In this section, the detail of the numerical results is presented to solve the system of nonlinear equations using shooting scheme. The effects of velocity profile, with physical parameters K,M,A, are examined, while Pr,Ec,A,B, are checked on temperature profile. Moreover, the influences of Sc,Sr,Cm is drawn on concentration profile through Figures 214 as well as evaluation of physical quantities like cf, Nu, Mx, Shx are provided.

Figure 2.

s effects on f profile.

Figure 3.

n effects on fprofile.

Figure 4.

M effects on f profile.

Figure 5.

K effects on f profile.

Figure 6.

fw effects on f profile.

Figure 7.

Pr effects on θ profile.

Figure 8.

Ec effects on θ profile.

Figure 9.

A effects on θ profile.

Figure 10.

B effects on θ profile.

Figure 11.

Pr effects on h profile.

Figure 12.

n effects on h profile.

Figure 13.

M effects on h profile.

Figure 14.

K effects on h profile.

3.1 Physical interpretation of parameters with velocity

The effects of parameter K,M,A, are examined by on the velocity profile and presented by Figures 26. Each parameter has its own impact for all the profiles along with its physical significance. As s is increasing, the sheet stretches due to this velocity increases n01. When n = 0, then the MPF flow get closer to the sheet that are inept to rotate, likewise for n = 1 indicates the turbulent flow. The values of material constant ‘K’ enhance the velocity due to its materialistic properties. The velocity state decreases due to the Lorentz force by increasing the values of ‘M’. Influence of the suction/injection parameter ‘fw’ on the velocity component of the sheet shows an increment in the suction factor shows a decrease in the velocity together with the increment of the similarity values of the variable.

3.2 Physical interpretation of parameters with energy

The effects of different parameters are drawn on temperature profile are noticed in Figures 712. Temperature is decreasing for growing value of Pr, and B because of Pr reduces thermal conductivity and B is internal heat generation so negative values reduces the temperature. For also positive value of A temperature grows up. The energy intemperance exhibits a considerable increase with the wall temperature. This is reliable with the physical state because of elastic deformation work, ohmic and frictional heating are considered that become the cause of incrementing the thermal based boundary layer.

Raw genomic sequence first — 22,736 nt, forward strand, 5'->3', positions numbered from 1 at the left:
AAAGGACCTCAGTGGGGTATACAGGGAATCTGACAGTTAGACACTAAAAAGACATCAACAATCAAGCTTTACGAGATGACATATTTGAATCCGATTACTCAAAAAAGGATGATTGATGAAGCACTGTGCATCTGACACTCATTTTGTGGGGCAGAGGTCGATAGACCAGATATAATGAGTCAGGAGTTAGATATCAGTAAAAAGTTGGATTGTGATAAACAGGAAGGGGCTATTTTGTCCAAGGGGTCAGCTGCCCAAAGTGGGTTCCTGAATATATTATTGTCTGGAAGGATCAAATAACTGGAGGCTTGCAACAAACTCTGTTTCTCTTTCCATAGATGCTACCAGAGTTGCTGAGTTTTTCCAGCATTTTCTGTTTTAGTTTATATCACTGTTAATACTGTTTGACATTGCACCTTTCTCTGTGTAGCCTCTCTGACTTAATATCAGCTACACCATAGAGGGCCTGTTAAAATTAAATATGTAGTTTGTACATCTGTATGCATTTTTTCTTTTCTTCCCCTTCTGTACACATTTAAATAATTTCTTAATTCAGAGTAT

3.3 Physical interpretation of parameters with concentration

Figures 1114 depicts the angular velocity of MPF with attached parameters, for increasing value of Pr, n, M angular velocity increases. For growing Pr temperature loses due to this movement of particle slows down due to this rotation gets down, and n is constant and there is no rotation when n = 0, so increase in n results growth in angular velocity. Similarly, a greater value of M produces Lorentz force due to this linear velocity downs but angular velocity uplifts. As the material parameter increases, it is observed that the boundary layer thickness increases due to this fact angular velocity decreases. The concentration profile became down with increment of Pr, Sc, Sr, fw and Cm. The increasing values of ‘Pr’ depicts that temperature decreases, as a result decrement is noticed in concentration. The concentration along with thickness of boundary layer decreases by enhancing the ‘Sc’. The Soret term, i.e., ‘Sr’ shows the temperature gradients effects on the profile of concentration. it is noticed that increment in ‘Sr’, temperature together with concentration increases (Figures 1519).

Figure 15.

Sr effects on ϕ profile.

Figure 16.

Sc effects on ϕ profile.

Figure 17.

s effects on ϕ profile.

Figure 18.

fw effects on ϕ profile.

Figure 19.

Cm effects on ϕ profile.

3.4 Physical quantities interpretation

Skin friction is called the rate of heat transfer that shows the increment for greater value of K, Sc, Cm and decreases for growing values of A and fw. Couple stress MxRex values vary with parameter K. In this study, an increment is found in the couple stress MxRex for growing value of K. Local mass diffusion flux namely Shx goes down for rising value of K and numerical result of the present study in Table 2 is listed.


Table 2.

Behavior of skin friction, Nusselt number, couple stress, and Sherwood number.


4. Concluding remarks

The key purpose of the current work is to discuss the effects of heat transportation and source/sink of heat with magnetic effect on boundary layer MPF. This study elaborates that angular velocity and linear velocity of MPF with different facts which impact on temperature and concentration of said fluid. For the numerical purpose, the shooting scheme has been implemented and comparison of the results with bvp4c is presented. Moreover, main key points of study are provided as: